The new Soviet state proclaimed the establishment of Communism worldwide as its goal. It intended to achieve that goal by promoting Bolshevik-style revolutions abroad. Since many countries feared such revolutions, they refused to recognize Bolshevik rule. Thus, the Soviet Union was isolated from the rest of the world community for nearly 20 years. That isolation came to an end during World War II, when the Soviet Union, ruled by Lenin's successor Joseph Stalin, joined the Allied Powers in the struggle against Nazi Germany and Japan. Following the Allied victory, the Soviets emerged alongside the United States as one of the two most powerful countries in the world. For nearly the next half-century, the world was divided between two camps: the free or capitalist West led by the United States, and the revolutionary or communist East led by the Soviet Union.
By the 1980s, the centralized economic and political system of the Soviet Union was unable to function effectively. In 1985, a new communist leader, Mikhail Gorbachev, tried desperately to reform the system but failed. He did set in motion, however, a new revolution, bringing such enormous changes that by late 1991 the Soviet Union disappeared as a country. In its place, each of the former Soviet republics became an independent country, and among the new countries was Russia.
The first Russians on U. S. territory were part of Russia's internal migration. During the eighteenth century, Russian traders and missionaries crossing Siberia reached Alaska, which became a colony of the Russian Empire. By 1784 the first permanent Russian settlement was founded on Kodiak, a large island off the Alaskan coast. Soon there were Russian colonies on the Alaskan mainland (Yakutat and Sitka), and by 1812 the Russians pushed as far south as Fort Ross in California, 100 miles north of San Francisco. In 1867 the Russian government sold Alaska to the United States, and most Russians in Alaska (whose numbers never exceeded 500) returned home. Russian influence persisted in Alaska, however, in the form of the Orthodox Church, which succeeded in converting as many as 12,000 of the native Inuit and Aleut people.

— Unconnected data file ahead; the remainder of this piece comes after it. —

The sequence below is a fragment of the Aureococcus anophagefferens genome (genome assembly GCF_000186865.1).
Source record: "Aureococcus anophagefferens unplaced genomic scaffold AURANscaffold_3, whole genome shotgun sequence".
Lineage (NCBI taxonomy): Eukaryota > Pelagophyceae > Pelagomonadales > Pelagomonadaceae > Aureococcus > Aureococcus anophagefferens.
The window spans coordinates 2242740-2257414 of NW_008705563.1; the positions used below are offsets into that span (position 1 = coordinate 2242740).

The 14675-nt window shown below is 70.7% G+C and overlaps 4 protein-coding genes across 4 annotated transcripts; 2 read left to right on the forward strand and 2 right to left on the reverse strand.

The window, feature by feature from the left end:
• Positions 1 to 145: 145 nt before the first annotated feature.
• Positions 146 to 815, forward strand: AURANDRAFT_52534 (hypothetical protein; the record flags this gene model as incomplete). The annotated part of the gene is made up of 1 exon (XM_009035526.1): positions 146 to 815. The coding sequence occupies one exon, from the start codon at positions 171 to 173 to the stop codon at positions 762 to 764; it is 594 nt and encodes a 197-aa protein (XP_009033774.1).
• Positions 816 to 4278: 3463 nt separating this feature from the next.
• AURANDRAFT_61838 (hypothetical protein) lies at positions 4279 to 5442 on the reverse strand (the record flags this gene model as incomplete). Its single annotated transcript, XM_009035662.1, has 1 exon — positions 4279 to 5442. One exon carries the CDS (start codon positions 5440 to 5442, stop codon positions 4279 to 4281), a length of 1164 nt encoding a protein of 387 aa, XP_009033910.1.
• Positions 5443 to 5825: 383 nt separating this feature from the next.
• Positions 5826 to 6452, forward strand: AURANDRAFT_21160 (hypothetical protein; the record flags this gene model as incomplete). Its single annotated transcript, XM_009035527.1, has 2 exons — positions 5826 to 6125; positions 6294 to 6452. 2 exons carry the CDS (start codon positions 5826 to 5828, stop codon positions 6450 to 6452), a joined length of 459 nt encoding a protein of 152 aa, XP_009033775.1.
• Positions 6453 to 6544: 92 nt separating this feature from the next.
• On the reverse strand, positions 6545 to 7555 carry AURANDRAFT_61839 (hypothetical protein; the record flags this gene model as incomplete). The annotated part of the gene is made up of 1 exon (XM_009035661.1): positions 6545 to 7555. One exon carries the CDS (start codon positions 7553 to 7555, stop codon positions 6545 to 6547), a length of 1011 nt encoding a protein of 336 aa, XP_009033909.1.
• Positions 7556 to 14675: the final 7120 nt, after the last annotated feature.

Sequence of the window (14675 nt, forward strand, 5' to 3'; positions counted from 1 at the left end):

Large-scale emigration from Russia to the United States only began in the late nineteenth century. Since that time, four distinct periods of immigration can be identified: 1880s-1914; 1920-1939; 1945-1955; and 1970s-present. The reasons for emigration included economic hardship, political repression, religious discrimination, or a combination of those factors.
The pre-1914 Russian Empire was an economically underdeveloped country comprised primarily of poor peasants and a small but growing percentage of poorly paid or unemployed industrial workers. European Russia also encompassed the so-called Pale of Settlement (present-day Lithuania, Belarus, Moldova, and large parts of Poland, and Ukraine). The
Between 1881 and 1914, over 3.2 million immigrants arrived from the Russian Empire. Nearly half were Jews; only 65,000 were ethnically Russian, while the remaining immigrants were Belarusans and Ukrainians. Regardless of their ethnoreligious background, their primary motive was to improve their economic status. Many of the 1.6 million Jews who also left did so because they feared pogroms —attacks on Jewish property and persons that occurred sporadically in the Russian Empire from the 1880s through the first decade of the twentieth century.